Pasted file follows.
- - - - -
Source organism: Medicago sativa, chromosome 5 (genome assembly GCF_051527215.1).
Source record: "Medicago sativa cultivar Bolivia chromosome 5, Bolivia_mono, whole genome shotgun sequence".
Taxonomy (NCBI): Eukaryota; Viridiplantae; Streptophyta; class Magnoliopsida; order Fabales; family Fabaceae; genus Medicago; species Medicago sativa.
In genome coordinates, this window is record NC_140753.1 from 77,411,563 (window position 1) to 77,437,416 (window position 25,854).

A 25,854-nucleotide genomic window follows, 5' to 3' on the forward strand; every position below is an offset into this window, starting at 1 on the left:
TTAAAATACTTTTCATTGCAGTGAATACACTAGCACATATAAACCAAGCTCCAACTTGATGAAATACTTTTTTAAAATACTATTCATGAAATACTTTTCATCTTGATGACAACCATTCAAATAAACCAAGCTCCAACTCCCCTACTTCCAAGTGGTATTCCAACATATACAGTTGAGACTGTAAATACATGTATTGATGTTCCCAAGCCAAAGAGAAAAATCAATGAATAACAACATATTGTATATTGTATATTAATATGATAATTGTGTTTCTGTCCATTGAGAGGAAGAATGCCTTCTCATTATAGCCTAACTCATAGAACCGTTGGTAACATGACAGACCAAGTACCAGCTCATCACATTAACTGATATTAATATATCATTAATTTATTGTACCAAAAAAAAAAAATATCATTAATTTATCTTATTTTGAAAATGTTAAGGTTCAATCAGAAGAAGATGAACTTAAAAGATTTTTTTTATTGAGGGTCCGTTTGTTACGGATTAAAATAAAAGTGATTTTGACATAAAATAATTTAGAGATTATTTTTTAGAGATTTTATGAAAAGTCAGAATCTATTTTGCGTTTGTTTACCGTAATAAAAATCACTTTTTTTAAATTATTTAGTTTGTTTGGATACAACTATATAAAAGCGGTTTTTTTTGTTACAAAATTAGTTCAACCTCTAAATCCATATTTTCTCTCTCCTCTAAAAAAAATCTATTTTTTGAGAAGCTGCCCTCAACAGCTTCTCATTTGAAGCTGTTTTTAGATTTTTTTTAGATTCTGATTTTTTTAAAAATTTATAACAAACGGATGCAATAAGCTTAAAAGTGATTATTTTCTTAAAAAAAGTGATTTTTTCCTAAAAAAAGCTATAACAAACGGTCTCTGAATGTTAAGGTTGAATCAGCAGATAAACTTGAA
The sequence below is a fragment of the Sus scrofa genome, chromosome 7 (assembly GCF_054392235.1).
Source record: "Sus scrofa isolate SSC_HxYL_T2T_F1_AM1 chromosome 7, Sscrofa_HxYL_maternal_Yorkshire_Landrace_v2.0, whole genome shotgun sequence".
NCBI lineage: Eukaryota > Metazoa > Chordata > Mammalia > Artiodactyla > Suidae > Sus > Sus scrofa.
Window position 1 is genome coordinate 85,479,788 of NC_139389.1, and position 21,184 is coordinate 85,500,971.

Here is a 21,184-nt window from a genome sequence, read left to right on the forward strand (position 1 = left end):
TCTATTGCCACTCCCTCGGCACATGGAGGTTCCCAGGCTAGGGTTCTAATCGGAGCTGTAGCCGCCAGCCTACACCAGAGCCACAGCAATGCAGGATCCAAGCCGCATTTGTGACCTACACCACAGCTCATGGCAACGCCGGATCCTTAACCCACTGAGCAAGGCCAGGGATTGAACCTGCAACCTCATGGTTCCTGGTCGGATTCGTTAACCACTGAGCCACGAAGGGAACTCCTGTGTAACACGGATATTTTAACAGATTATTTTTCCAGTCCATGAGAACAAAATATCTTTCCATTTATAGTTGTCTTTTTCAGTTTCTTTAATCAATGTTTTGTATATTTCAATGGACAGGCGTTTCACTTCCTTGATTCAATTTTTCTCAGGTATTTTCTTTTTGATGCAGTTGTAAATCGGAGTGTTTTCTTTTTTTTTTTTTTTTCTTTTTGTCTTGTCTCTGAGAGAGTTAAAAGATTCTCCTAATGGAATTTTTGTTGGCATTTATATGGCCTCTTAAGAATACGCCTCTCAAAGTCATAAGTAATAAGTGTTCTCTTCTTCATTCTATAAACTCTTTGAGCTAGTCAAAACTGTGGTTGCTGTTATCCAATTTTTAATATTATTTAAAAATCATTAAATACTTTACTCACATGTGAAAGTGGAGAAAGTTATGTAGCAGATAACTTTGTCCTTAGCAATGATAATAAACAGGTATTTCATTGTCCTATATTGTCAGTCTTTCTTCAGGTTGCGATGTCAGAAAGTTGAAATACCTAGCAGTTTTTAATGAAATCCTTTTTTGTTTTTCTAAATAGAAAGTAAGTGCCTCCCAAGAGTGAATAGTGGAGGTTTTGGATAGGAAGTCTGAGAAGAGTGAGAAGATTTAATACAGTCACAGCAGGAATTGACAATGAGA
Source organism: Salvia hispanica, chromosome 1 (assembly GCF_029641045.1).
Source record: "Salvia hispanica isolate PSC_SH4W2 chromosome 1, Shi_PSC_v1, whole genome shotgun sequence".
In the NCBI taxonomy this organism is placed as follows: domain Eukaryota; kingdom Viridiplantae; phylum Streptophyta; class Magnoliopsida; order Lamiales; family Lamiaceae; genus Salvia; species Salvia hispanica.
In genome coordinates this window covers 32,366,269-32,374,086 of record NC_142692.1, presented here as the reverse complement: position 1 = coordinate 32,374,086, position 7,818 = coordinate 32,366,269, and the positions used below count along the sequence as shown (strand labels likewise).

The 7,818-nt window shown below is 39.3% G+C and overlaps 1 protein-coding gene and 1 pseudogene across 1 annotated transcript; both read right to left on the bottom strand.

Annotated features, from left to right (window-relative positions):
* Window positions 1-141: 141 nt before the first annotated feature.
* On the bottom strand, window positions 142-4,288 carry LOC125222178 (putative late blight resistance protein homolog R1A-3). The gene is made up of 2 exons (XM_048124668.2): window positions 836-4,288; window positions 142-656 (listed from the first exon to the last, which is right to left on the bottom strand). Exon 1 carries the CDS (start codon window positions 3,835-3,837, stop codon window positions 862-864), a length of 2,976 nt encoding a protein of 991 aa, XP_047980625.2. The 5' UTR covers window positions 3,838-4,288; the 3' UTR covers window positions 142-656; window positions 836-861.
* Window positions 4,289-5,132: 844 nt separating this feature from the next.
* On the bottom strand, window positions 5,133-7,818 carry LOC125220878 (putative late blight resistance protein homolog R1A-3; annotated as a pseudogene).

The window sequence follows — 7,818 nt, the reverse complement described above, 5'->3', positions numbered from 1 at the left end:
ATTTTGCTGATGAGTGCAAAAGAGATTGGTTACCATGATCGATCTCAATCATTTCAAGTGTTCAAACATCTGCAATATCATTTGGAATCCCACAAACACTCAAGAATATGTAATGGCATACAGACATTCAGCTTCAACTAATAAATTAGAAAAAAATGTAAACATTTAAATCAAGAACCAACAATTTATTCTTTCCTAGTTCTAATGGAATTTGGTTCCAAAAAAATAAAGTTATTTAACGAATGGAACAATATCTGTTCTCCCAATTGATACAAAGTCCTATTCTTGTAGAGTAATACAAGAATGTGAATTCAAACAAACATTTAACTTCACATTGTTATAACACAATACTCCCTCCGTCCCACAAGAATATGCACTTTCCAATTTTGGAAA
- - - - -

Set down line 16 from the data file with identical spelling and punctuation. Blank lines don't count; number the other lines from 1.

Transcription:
In genome coordinates this window covers 32,366,269-32,374,086 of record NC_142692.1, presented here as the reverse complement: position 1 = coordinate 32,374,086, position 7,818 = coordinate 32,366,269, and the positions used below count along the sequence as shown (strand labels likewise).